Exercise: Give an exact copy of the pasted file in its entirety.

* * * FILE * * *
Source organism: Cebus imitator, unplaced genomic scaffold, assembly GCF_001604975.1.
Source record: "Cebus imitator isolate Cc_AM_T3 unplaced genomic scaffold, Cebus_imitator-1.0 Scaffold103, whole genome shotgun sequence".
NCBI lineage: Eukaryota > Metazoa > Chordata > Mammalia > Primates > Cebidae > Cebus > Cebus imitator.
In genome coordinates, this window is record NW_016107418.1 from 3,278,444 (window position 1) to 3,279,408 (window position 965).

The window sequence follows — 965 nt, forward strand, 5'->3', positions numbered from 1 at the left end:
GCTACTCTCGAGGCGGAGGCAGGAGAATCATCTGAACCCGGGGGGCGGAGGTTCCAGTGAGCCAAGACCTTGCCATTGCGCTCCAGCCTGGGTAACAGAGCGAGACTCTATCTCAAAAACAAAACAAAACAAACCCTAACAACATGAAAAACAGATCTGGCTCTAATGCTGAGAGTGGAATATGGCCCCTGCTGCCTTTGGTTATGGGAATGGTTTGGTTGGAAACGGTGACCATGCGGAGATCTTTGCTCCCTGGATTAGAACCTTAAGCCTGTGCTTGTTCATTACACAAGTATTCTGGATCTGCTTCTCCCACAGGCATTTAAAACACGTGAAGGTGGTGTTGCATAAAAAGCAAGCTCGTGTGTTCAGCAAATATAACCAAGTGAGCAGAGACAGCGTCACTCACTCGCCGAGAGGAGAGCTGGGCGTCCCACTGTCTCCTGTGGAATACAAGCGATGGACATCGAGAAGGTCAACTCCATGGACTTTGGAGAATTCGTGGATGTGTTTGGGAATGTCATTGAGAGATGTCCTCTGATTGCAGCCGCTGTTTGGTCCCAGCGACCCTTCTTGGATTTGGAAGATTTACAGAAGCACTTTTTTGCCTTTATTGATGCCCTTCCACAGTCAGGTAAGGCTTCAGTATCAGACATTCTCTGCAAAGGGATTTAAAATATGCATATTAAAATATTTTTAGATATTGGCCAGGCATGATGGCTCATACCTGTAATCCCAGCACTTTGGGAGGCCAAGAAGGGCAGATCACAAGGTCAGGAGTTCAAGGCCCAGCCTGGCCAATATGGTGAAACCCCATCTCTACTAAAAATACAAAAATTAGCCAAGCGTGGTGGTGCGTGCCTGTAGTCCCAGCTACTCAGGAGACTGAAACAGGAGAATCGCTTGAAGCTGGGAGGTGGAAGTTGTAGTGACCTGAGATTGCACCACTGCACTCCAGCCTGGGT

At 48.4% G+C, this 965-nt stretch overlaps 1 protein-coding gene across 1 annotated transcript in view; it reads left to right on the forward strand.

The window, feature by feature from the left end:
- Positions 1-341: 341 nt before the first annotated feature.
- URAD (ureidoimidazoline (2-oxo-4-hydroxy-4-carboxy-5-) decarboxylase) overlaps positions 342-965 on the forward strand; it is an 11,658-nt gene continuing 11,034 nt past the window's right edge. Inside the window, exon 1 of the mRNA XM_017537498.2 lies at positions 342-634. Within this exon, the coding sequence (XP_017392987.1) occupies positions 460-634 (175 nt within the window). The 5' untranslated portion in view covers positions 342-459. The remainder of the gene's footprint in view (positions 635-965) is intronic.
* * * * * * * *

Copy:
Source organism: Cebus imitator, unplaced genomic scaffold, assembly GCF_001604975.1.
Source record: "Cebus imitator isolate Cc_AM_T3 unplaced genomic scaffold, Cebus_imitator-1.0 Scaffold103, whole genome shotgun sequence".
NCBI lineage: Eukaryota > Metazoa > Chordata > Mammalia > Primates > Cebidae > Cebus > Cebus imitator.
In genome coordinates, this window is record NW_016107418.1 from 3,278,444 (window position 1) to 3,279,408 (window position 965).

The window sequence follows — 965 nt, forward strand, 5'->3', positions numbered from 1 at the left end:
GCTACTCTCGAGGCGGAGGCAGGAGAATCATCTGAACCCGGGGGGCGGAGGTTCCAGTGAGCCAAGACCTTGCCATTGCGCTCCAGCCTGGGTAACAGAGCGAGACTCTATCTCAAAAACAAAACAAAACAAACCCTAACAACATGAAAAACAGATCTGGCTCTAATGCTGAGAGTGGAATATGGCCCCTGCTGCCTTTGGTTATGGGAATGGTTTGGTTGGAAACGGTGACCATGCGGAGATCTTTGCTCCCTGGATTAGAACCTTAAGCCTGTGCTTGTTCATTACACAAGTATTCTGGATCTGCTTCTCCCACAGGCATTTAAAACACGTGAAGGTGGTGTTGCATAAAAAGCAAGCTCGTGTGTTCAGCAAATATAACCAAGTGAGCAGAGACAGCGTCACTCACTCGCCGAGAGGAGAGCTGGGCGTCCCACTGTCTCCTGTGGAATACAAGCGATGGACATCGAGAAGGTCAACTCCATGGACTTTGGAGAATTCGTGGATGTGTTTGGGAATGTCATTGAGAGATGTCCTCTGATTGCAGCCGCTGTTTGGTCCCAGCGACCCTTCTTGGATTTGGAAGATTTACAGAAGCACTTTTTTGCCTTTATTGATGCCCTTCCACAGTCAGGTAAGGCTTCAGTATCAGACATTCTCTGCAAAGGGATTTAAAATATGCATATTAAAATATTTTTAGATATTGGCCAGGCATGATGGCTCATACCTGTAATCCCAGCACTTTGGGAGGCCAAGAAGGGCAGATCACAAGGTCAGGAGTTCAAGGCCCAGCCTGGCCAATATGGTGAAACCCCATCTCTACTAAAAATACAAAAATTAGCCAAGCGTGGTGGTGCGTGCCTGTAGTCCCAGCTACTCAGGAGACTGAAACAGGAGAATCGCTTGAAGCTGGGAGGTGGAAGTTGTAGTGACCTGAGATTGCACCACTGCACTCCAGCCTGGGT

At 48.4% G+C, this 965-nt stretch overlaps 1 protein-coding gene across 1 annotated transcript in view; it reads left to right on the forward strand.

The window, feature by feature from the left end:
- Positions 1-341: 341 nt before the first annotated feature.
- URAD (ureidoimidazoline (2-oxo-4-hydroxy-4-carboxy-5-) decarboxylase) overlaps positions 342-965 on the forward strand; it is an 11,658-nt gene continuing 11,034 nt past the window's right edge. Inside the window, exon 1 of the mRNA XM_017537498.2 lies at positions 342-634. Within this exon, the coding sequence (XP_017392987.1) occupies positions 460-634 (175 nt within the window). The 5' untranslated portion in view covers positions 342-459. The remainder of the gene's footprint in view (positions 635-965) is intronic.